In times of widespread need, many are inclined to offer a helping hand, whether by serving food or helping rebuild a ruined home. Now, as we confront the coronavirus pandemic, many are looking for ways to offer help to their neighbors, communities, and other vulnerable populations.
Already, there are many ways to offer aid to those who need it most: food-insecure families, isolated senior citizens, those experiencing homelessness, and people with disabilities. Below find funds, programs, and nonprofits that are accepting donations in the form of money or supplies, as well as some advice from the executive director of a Denver nonprofit. (Note: This list isn’t comprehensive and will be updated as more resources become available.)
On March 18, Gov. Jared Polis launched two programs to respond to the coronavirus on a statewide level. The first, Help Colorado Now, is an effort to direct people interested in volunteering into needed roles, and the second, Colorado COVID Relief Fund, is a fund that will help support citizens across the state who are impacted by the virus. Sign up on the Help Colorado Now site to find safe volunteer opportunities, whether that’s providing virtual support, delivering food, medication, and supplies to at-risk individuals, or assisting those who live alone get through the crisis. You can also sign up to be a neighborhood team leader, which entails coordinating and informing the volunteers in your neighborhood and reporting to the county leader.
If you’re unable to volunteer, you can also make donations to the Colorado COVID Relief Fund, which will be disseminated into prevention, impact, and recovery efforts, ultimately paying for medical supplies, food services, support for small businesses, and more. If you wish to contribute, you can do so here.
Across the country, including here in Denver, school districts have extended spring breaks or shut down until the end of the school year in order to help mitigate the spread of COVID-19. As a result, not only are thousands of K–12 students confined to their homes (if they have a place to call home), but many have lost access to one of their only reliable sources of meals throughout the week: their school cafeteria (about 67 percent of DPS students qualify for free and reduced lunch.) In response, the Denver Public Schools Foundation has set up 11 distribution sites throughout the county so that students can stay fed. In order to sustain the program, as well as make the resource available for food-insecure adults and families to have food stocked for the weekend, you can donate here.
Map of Distribution Sites
Chalkbeat Colorado has created a comprehensive map of Front Range meal distribution centers, including information on who qualifies to receive these meals and when the sites are open.
Whether you’re healthy and social distancing, showing symptoms and isolating yourself, or in quarantine after testing positive for COVID-19, it’s much easier to do so when you are housing secure. For the almost 4,000 folks without a home in Denver, staying healthy during this tumultuous time is an even greater challenge. In order to assist this community while social distancing, Colorado Coalition for the Homeless is asking that people who want to help check the organization’s needed items list on Amazon and purchase items to be sent to the Stout Street Health Center at 2130 Stout St., Denver, CO 80205.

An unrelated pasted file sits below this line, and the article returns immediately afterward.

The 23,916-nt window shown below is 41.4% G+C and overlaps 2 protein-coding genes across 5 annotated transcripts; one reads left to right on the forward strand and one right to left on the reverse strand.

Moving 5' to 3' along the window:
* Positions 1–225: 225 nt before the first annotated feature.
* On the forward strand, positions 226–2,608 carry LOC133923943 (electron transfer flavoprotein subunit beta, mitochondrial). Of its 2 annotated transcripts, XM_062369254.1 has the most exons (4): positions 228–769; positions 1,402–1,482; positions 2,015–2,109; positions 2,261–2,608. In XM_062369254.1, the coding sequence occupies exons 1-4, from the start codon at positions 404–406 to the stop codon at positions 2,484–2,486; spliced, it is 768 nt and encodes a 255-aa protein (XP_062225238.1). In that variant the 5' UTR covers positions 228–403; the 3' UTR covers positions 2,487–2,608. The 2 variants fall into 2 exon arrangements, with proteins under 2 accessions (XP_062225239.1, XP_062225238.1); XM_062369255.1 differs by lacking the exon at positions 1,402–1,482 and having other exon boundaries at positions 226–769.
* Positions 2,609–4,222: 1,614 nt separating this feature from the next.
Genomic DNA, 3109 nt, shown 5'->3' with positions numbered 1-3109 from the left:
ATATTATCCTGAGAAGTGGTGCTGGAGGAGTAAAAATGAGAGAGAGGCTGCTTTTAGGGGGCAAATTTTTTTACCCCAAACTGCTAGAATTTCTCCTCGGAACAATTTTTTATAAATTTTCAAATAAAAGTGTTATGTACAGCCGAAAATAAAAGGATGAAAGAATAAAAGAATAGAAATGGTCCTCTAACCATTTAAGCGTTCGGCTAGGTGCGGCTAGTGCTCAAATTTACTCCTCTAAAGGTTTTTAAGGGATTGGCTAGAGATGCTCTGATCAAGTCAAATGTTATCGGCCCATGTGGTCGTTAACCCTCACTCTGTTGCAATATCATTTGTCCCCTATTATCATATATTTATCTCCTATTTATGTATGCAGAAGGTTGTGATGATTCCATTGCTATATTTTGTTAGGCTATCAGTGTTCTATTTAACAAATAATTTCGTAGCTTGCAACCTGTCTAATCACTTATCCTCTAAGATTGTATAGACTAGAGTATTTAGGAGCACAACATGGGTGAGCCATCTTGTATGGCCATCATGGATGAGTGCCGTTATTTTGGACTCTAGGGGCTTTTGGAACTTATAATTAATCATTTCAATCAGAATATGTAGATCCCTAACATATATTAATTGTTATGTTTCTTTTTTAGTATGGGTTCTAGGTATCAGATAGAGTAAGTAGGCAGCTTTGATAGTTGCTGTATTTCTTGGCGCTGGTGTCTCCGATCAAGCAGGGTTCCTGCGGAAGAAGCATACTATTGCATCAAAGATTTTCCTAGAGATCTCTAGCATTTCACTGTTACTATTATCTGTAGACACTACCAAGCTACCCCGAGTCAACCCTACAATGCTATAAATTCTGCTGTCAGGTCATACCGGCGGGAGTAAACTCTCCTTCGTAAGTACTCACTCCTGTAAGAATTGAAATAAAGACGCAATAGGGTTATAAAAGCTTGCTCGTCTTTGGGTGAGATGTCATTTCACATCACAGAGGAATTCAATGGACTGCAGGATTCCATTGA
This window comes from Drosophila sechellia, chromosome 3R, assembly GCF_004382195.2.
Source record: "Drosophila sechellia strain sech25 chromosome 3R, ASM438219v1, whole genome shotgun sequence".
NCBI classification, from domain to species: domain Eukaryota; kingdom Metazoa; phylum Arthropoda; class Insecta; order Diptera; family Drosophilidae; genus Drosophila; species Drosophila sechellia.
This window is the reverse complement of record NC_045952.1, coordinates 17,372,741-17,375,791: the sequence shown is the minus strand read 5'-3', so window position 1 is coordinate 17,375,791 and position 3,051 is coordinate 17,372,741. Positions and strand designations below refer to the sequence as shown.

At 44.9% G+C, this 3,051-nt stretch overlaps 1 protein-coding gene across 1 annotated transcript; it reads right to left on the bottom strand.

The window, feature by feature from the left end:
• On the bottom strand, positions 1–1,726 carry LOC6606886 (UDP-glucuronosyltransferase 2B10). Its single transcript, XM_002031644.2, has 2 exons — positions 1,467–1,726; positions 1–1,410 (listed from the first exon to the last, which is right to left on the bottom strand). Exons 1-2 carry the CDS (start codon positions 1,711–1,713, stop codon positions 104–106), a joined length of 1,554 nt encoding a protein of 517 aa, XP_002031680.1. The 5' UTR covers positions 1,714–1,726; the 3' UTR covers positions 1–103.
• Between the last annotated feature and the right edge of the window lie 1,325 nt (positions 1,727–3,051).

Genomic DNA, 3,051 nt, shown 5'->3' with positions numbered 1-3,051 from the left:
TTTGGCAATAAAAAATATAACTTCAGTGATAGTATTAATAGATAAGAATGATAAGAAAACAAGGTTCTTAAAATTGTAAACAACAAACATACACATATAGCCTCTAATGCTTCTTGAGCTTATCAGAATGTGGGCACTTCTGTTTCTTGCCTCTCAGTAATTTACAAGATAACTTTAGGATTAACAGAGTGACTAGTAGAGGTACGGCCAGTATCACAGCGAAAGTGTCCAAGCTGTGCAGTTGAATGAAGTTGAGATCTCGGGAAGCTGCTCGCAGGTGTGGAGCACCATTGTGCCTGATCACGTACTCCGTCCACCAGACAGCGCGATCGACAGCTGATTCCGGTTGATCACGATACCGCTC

Older adults are particularly vulnerable to the COVID-19 virus. The Seniors’ Resource Center, which dedicates its services to older adults and those with developmental disabilities, is accepting King Soopers gift cards at their administrative building (3227 Chase St.). SRC employees will do the grocery shopping and deliver to their clients at their homes. While their day center locations are currently closed to prevent large gatherings, staff are still transporting medical and food goods as needed. Donations in cash and check form are also helpful. Online donations can be made here.
While the disability rights nonprofit doesn’t yet have a program set up to respond to the pandemic, executive director Julie Reiskin noted that they’ve been receiving calls from folks who don’t have any food or whose supply is close to running out. In response, she recommends checking in with neighbors (especially those without cars) to see if they need help getting groceries or other supplies. Similarly, she urges everyone to check in with friends and neighbors who are family caregivers to see how they can help (with closures of schools and other centers, many family members are now on 24-hour duty to care for a loved one with disabilities). Beyond these actions, she urges people to check out the Denver Foundation, which has set up a Critical Needs Fund to help anyone currently at risk.
At this point, any nonprofit organization could use help, whether due to the closure of facilities or because their clients are suffering in response to the impacts of social isolation. “Just be sure to vet the nonprofit before you make a donation,” Reiskin says.
Did we miss a local organization that is looking for assistance? Let us know at firstname.lastname@example.org.